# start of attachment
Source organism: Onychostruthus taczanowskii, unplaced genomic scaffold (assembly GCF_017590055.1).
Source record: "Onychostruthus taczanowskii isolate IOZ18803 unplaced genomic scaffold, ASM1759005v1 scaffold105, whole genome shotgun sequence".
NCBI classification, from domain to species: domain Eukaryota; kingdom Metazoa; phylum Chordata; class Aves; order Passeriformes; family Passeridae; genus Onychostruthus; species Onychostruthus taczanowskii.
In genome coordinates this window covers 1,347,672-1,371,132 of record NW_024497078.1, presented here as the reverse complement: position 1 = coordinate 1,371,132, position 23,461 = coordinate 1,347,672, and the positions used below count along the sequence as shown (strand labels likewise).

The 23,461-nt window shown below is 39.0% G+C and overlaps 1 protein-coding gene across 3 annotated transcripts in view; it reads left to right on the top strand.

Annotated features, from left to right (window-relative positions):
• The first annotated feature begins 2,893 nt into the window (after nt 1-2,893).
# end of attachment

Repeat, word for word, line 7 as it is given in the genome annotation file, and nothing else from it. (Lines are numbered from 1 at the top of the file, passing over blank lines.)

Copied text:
• The first annotated feature begins 2,893 nt into the window (after nt 1-2,893).